Because O.C.G.A. § 33-24-2 “imperatively demands” that this court not construe the Policy as one within the scope of O.C.G.A. § 33-24-56.1, this court will not find—as Newson urges—that Georgia’s public policy overrides the freedom of contract.
Order at n.3.
Finally, because the district court ruled for Atlantic Specialty on its first argument, the court never reached the question of whether the policy was also excluded because it was an “accident only” policy. This is a separate and additional argument that may be useful in future cases. That is that O.C.G.A. 33-1-2(1.1) defines “health benefit plans” and “health benefit policies” to exclude “accident only” policies. You can keep this argument in your back pocket.
Overall, this is a tremendous result for our industry, and we thank all our local counsel who have worked with and supported us these past ten years as we honed our arguments. As a bit of further good news, the decision will not be appealed so you will be able to cite it as persuasive authority going forward.
The full case decision can currently be found at: Atl. Specialty Ins. Co. v. Hernandez, No. 1:21-CV-2133-CAP, 2023 WL 3674349, at *3 (N.D. Ga. May 11, 2023). Feel free to contact Ryan Woody at firstname.lastname@example.org or James Busenlener at email@example.com if you would like a copy of the decision or if you would like to learn more about how MWL can maximize your occupational accident recoveries in Georgia and throughout the United States.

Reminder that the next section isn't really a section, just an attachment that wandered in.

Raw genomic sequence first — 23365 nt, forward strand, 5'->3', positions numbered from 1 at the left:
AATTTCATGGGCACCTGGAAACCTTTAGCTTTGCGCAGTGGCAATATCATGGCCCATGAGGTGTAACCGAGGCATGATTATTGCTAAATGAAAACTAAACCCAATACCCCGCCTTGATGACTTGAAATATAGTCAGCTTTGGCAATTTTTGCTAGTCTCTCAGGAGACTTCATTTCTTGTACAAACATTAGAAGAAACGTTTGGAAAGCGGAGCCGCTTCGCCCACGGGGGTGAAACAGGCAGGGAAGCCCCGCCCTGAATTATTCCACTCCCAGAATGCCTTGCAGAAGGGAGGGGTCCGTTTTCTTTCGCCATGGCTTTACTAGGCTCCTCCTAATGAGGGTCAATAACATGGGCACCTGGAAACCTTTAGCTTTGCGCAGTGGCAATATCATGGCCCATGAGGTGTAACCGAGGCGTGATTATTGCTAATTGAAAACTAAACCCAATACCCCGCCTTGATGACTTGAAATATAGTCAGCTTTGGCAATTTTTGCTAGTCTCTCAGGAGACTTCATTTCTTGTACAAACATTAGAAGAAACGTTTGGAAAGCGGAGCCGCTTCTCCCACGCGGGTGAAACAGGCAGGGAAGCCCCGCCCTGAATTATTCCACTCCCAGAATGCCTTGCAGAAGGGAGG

Ryan L. Woody is a shareholder with Matthiesen, Wickert & Lehrer, S.C. and concentrates his practice on complex defense and subrogation litigation. He is nationally recognized for subrogation, reimbursement, lien resolution issues, and healthcare defense, especially ERISA and Medicare Advantage. Ryan represents clients in numerous federal courts and arbitrations around the country. He is a frequent speaker and has contributed to numerous articles and national treatises on insurance coverage, workers’ compensation subrogation, and ERISA and federal health insurance, including FEHBA and Medicare Advantage. In 2008, he was named a Rising Star by SuperLawyers Magazine, an award given only to the top 2.5% of young lawyers in the State, and in 2012, he was named a Leading Lawyer by Milwaukee Magazine.
James T. Busenlener is an insurance trial lawyer and managing partner of Matthiesen, Wickert & Lehrer, S.C.’s New Orleans branch office. Jim is licensed to practice law in Louisiana, Texas, and Pennsylvania, as well as numerous federal district and appellate courts. Jim received his Bachelor of Arts degree from Washington & Lee University in Lexington, Virginia in 1990, his Juris Doctor degree from Tulane University School of Law in New Orleans, Louisiana in 1993. For many years, Jim served as MWL’s local subrogation counsel in Louisiana. Jim has nearly three decades of experience representing insurers in coverage, professional liability, subrogation and defense litigation, and also practices in the areas of maritime and commercial litigation. He has extensive experience representing domestic and foreign insurers, including the London Market, in complex, multi-party insurance coverage, indemnity and casualty defense issues arising out of pipeline ruptures, maritime allisions, well blowouts and industrial accidents. He also has a great deal of experience litigating large loss property and casualty subrogation cases. He has represented excess insurers and re-insurers in disputes with large corporate insureds and primary insurers. Jim handles MWL’s large case load of workers’ compensation, health, Longshore (LHWCA), maritime, auto, and oilfield subrogation in Louisiana and Texas.